‘Kacha Badam’ Singer Bhuban Badyakar Becomes Songwriter
Bhuban Badyakar became a global sensation with his melodious shoutout to sell ‘Kacha Badam’ and garnered attention nationwide. So much so that even a dance move was spawned by the melody. However, he is quite philosophical about his song which went viral.
Badyakar, a peanut seller, who has been invited to Bangladesh and Dubai, says his dreams were never big. Videos of him traveling through villages on a motorbike while singing “Kacha Badam” were posted on YouTube and it resulted in instant stardom. But Badyakar remains anchored even after three months of the video going viral.
“I’m just a peanut salesman. The money I got so suddenly, I tried to use it to buy a dream used car…but it wasn’t really me,” Badyakar, who has yet to obtain a passport, told PTI.
He bought the car at the height of its glory but sold it after an accident a few weeks ago. “I don’t really need a car,” he added with a wry smile.
The Bengali-language song, calling on people to buy his peanuts and promising they were of the best quality, caused a stir with celebrities such as Rajkumar Rao and Bhumi Pednekar, as well as Instagram influencers and Tiktokkers joining the stage. and posting their dance videos. on several social media platforms.
It wasn’t just Indians dancing to the tunes of Badyakar. Tanzanian brother-sister duo Tiktok of Kili and Neema Paul have also released their video.
It was a remarkable journey from obscurity to glory, with Badyakar recording songs, hosting stage shows and appealing to the media.
Standing outside his house, which shows no signs of his showbiz contacts, the ‘kacha badam’ seller said he was still in disbelief at how social platforms like YouTube and Facebook could turn him into such a big name.
He also admits that the sudden fame and money offers had “turned his head” a bit. At one point, he considered giving up selling peanuts as offers for stage performances poured in.
However, Badyakar remains rooted in the red soil of his village in the tribal heartland of Birbhum, about 190 km from West Bengal’s capital, Kolkata. “I’m just a peanut seller…I’ll sing but I’ll still sell peanuts too.” he added.
On the outside, not much has changed for Badyakar, who is in his 50s and lives with his two sons and his wife in a mud house. The roof has been patched here and there with plastic and palm fronds. Besides “Kacha Badam”, Badyankar composed two other songs.
“I wrote two other songs, one song is ‘Saregama’ and another is about my experiences of buying a used car, having an accident and then swearing off driving a car again. The song is called ‘Amar Notun Gari’,” he said.
He also took a trip to Mumbai recently to record the second song. He was accompanied by Gopal Ghosh, managing director of music label Godhuli Bela Music, who signed a one-year deal with Badyakar.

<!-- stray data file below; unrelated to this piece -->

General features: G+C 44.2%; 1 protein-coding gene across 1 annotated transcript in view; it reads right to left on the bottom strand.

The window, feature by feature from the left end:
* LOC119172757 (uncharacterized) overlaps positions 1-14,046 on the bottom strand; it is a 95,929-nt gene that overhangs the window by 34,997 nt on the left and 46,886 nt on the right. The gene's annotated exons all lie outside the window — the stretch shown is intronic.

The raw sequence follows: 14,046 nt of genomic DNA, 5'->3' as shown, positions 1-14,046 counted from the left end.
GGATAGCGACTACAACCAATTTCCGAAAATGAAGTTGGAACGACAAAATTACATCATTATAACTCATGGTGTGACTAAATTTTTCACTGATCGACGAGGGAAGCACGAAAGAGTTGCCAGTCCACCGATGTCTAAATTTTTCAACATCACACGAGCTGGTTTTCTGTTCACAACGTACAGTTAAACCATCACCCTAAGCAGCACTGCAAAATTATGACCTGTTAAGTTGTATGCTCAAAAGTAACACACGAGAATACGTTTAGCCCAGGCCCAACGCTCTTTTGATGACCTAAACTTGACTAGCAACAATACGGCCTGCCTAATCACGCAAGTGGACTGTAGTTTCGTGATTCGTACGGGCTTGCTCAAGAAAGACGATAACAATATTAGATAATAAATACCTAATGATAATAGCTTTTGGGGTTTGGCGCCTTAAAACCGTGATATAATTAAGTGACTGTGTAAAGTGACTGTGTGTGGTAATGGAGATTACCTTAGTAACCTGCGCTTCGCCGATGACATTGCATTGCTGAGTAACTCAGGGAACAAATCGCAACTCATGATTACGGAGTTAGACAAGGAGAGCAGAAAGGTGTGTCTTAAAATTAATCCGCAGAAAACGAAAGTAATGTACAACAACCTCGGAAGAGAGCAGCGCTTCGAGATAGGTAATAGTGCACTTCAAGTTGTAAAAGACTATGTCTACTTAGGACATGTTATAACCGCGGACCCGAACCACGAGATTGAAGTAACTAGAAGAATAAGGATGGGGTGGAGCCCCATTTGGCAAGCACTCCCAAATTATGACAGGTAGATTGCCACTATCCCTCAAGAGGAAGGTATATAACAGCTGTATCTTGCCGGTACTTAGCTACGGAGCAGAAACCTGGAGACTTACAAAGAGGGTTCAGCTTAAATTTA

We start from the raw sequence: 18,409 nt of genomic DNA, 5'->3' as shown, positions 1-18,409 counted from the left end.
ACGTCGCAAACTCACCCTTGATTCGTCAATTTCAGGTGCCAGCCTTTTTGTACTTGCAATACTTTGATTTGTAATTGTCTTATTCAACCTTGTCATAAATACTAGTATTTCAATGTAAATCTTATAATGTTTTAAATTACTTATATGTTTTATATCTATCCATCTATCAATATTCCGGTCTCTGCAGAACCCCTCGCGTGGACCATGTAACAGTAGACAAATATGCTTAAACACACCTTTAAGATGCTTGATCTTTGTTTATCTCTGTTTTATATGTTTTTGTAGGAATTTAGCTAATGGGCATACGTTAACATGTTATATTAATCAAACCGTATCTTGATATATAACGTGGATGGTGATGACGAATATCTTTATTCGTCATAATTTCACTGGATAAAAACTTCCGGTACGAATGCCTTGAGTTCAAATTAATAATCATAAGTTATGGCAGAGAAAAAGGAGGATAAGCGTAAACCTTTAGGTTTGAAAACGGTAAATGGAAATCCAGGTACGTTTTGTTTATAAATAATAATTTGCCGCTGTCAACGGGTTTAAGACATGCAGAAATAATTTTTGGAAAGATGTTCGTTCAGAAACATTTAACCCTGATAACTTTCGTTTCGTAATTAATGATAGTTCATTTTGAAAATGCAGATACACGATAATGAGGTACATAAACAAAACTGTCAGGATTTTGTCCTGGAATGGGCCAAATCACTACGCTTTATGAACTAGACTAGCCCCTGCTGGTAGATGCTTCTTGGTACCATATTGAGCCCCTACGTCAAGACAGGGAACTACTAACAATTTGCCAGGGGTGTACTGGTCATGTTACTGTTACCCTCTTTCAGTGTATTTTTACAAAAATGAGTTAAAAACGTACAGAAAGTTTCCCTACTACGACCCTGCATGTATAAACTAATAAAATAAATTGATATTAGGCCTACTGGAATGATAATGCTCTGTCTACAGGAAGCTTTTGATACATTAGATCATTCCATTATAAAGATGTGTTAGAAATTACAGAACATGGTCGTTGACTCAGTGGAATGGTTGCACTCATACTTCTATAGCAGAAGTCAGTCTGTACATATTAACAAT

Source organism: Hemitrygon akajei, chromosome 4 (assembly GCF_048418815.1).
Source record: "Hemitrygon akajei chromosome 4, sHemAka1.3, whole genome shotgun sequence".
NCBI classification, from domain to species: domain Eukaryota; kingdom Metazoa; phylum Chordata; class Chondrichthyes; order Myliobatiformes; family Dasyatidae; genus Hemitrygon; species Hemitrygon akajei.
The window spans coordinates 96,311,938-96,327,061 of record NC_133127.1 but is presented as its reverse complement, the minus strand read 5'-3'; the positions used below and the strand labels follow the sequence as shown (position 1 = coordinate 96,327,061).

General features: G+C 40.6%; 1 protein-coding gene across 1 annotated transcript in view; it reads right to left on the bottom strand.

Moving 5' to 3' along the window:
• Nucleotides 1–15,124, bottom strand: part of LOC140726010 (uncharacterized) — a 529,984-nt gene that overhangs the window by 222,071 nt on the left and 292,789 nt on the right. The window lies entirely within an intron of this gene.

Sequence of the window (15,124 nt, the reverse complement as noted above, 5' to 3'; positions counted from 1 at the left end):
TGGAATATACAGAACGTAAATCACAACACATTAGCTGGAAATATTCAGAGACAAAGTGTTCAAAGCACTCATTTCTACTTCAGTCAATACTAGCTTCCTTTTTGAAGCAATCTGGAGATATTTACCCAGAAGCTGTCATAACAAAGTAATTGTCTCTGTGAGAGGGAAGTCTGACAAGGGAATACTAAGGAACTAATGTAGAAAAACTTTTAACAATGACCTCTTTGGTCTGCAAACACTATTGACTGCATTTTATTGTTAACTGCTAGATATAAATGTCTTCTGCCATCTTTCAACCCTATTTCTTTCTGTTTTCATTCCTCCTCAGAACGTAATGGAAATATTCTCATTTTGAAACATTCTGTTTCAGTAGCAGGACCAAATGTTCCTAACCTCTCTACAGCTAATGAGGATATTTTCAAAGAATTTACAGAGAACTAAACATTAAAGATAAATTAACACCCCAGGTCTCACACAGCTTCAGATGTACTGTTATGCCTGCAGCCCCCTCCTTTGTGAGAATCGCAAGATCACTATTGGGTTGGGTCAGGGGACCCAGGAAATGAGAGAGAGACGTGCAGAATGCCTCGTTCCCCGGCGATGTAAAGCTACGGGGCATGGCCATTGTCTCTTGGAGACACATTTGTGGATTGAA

Ghosh said he advised the singer to build himself a house first. The company paid Rs 3 lakh to the singer for the contract.
The “pucca” house being built with part of this advance and grants from a rural housing program is now coming.
“We’re also trying to make sure he receives a royalty for his song from those who use it,” Ghosh said.
According to villagers, Badyakar struggled all his life to make ends meet by farming a small plot of land and supplementing his income by selling peanuts. Her sons work as daily bets while the daughter is married.
His financial situation has improved but he is still a poor man, said a villager. Fame brought with it hanger and selfie lovers and occasional invitations to perform at local parties and shows. Enterprising young people attached themselves to Badyakar to manage his shows and his invitations as commissionaires.
Among them are Dilfaraz and Sharif Khan, who say they are unemployed and manage to earn some money by helping him.
Badyakar said there were invitations to perform in places like Kerala as well as Bangladesh and even Dubai, but he does not have a passport and his wife was initially against him to travel abroad .
“She is a simple villager but has a keen sense of what is good and what may not work and made me swear not to leave the country. Lately she gave in,” he said.
Badyakar said he inherited his love for music and manner with words from his ancestors. He said his cousins played drums and his sons also took up music.
A simple man, he compels everyone who shows up at his house to seek selfies with a smile – an acknowledgment perhaps of the roller coaster that life can sometimes be, full of bittersweet twists and turns.
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